PubDate: 2018-06-01
      DOI: 10.1007/s12126-017-9301-y
      Issue No: Vol. 43, No. 2 (2018)
       
  • Gender Differential in Occupation and Income among the Elderly in India
    • Authors: Laishram Ladusingh; Melody Thangjam
      Pages: 174 - 189
      Abstract: The paper sheds light on changing occupation pattern and income and gender gap in the real earning of elderly 60 years and above in India. It is found that work participation of elderly in India has increase from 13.3% in 2004–05 to 16.4% in 2011–12 and for males the increase is significant from 19.4 to 23.3% while that for females is marginal from 7.1 to 10.1% during this period. Occupations classified as agricultural and animal farming, labourer, business, salaried and professional and part time worker constitutes 17.8, 55.9, 8.4, 12.8 and 5.1% respectively in 2004–05 and corresponding figures for 2011–12 are 17.6, 53.2, 2.7, 12.2 and 14.4% respectively. The mean annual earning for elderly engaged in the aforesaid occupation in order are Rs. 14,277, Rs. 19,315, Rs. 32,932, Rs. 93,880 and Rs. 44,811 in 2004–05 and the corresponding mean earning in 2011–12 after adjustment of inflation are Rs. 11,719, Rs. 27,591, Rs. 30,896, Rs. 109,673 and Rs. 21,078 respectively. The gender gap in earning is significant and has not change over time. Multigenerational living arrangement and residing rural areas are found to have deterrent effect on annual earning, while household income quintile has significant enhancing effect on annual earning but age and incidence of long term morbidities have no significant effect on annual earning. Contribution of endowment factors in gender in earning gap decreases.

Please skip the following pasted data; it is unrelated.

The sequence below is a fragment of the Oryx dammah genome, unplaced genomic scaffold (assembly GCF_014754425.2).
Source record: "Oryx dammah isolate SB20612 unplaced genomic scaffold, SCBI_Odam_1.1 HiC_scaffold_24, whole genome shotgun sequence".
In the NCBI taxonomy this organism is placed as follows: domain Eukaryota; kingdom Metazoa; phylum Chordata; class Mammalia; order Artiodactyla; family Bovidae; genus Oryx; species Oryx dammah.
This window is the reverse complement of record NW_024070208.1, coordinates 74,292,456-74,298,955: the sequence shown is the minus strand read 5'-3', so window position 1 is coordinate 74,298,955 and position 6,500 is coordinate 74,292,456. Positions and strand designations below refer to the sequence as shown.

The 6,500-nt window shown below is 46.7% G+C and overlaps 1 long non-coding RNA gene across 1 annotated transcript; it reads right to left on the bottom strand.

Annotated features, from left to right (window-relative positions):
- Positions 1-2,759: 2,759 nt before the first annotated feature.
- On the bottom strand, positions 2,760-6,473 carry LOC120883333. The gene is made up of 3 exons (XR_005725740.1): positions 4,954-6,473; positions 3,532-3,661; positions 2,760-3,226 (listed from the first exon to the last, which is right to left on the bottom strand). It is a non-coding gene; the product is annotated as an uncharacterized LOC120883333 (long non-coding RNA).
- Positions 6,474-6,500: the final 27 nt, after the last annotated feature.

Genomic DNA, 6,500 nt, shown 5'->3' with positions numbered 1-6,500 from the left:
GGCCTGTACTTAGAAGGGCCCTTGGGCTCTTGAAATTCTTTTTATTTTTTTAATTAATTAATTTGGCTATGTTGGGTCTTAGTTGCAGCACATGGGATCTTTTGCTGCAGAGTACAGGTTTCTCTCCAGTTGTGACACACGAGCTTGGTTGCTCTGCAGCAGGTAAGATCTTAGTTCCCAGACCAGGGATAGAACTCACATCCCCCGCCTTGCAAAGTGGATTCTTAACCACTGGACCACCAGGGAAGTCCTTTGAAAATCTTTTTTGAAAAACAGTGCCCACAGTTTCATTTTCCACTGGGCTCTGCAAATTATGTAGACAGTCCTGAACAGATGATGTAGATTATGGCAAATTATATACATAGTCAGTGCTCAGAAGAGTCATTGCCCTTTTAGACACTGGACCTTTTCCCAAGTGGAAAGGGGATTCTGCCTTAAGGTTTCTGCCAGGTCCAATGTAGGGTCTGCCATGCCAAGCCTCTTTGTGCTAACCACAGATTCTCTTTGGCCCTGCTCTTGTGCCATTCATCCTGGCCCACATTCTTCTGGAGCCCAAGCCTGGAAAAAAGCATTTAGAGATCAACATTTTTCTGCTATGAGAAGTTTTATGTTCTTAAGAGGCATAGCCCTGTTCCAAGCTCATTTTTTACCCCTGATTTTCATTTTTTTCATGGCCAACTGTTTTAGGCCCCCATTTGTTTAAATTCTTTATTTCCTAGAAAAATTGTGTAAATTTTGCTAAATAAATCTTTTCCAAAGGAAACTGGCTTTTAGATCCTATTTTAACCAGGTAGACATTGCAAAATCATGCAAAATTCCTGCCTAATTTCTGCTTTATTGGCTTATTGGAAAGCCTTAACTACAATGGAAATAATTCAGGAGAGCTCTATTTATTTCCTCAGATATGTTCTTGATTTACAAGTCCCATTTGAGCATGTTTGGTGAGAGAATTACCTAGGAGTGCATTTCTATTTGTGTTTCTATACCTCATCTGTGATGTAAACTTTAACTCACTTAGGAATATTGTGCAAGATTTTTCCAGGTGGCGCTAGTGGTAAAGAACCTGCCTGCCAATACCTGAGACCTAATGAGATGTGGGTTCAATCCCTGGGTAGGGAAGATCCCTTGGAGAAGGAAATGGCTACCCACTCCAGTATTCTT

PubDate: 2018-06-01
      DOI: 10.1007/s12126-017-9307-5
      Issue No: Vol. 43, No. 2 (2018)
       
  • Social Participation of the Elders in Europe: The Influence of Individual
           and Contextual Variables
    • Authors: M. Ángeles Molina; José L. Cañadas-Reche; Rafael Serrano-del-Rosal
      Pages: 190 - 206
      Abstract: This study analyzes the social participation of older people based on individual and contextual variables. For this purpose the data of the Survey of Health, Ageing and Retirement in Europe (SHARE) in particular waves 1, 2 and 4 have been used. A four-level model with fixed and random effects was carried out. The model obtained shows the effect of individual variables: a greater participation in more recent waves, in ages between 60-70 years and the effect of variables such as cognitive functioning, years of education and health self-perception. But significant differences were also found in participation in contextual variables and between countries. These results are important for public policy managers, who must take into account not only individual variables, but also contextual variables, which explain the differences in the participation rate of the elderly.
      PubDate: 2018-06-01
      DOI: 10.1007/s12126-017-9300-z
      Issue No: Vol. 43, No. 2 (2018)
       
  • Foreword: Special Issue on Broadening the Perspective on Long-Term
           Residential Care
    • Authors: Mustafa Z. Younis
      Pages: 1 - 3
      PubDate: 2018-03-01
      DOI: 10.1007/s12126-017-9287-5
      Issue No: Vol. 43, No. 1 (2018)
       
  • Job Autonomy of Long-Term Residential Care Assistive Personnel: A Six
           Country Comparison
    • Authors: Frode F. Jacobsen; Suzanne Day; Katherine Laxer; Liz Lloyd; Monika Goldmann; Marta Szhebehely; Jacqueline A. Choiniere; Pauline Vaillancourt Rosenau
      Pages: 4 - 19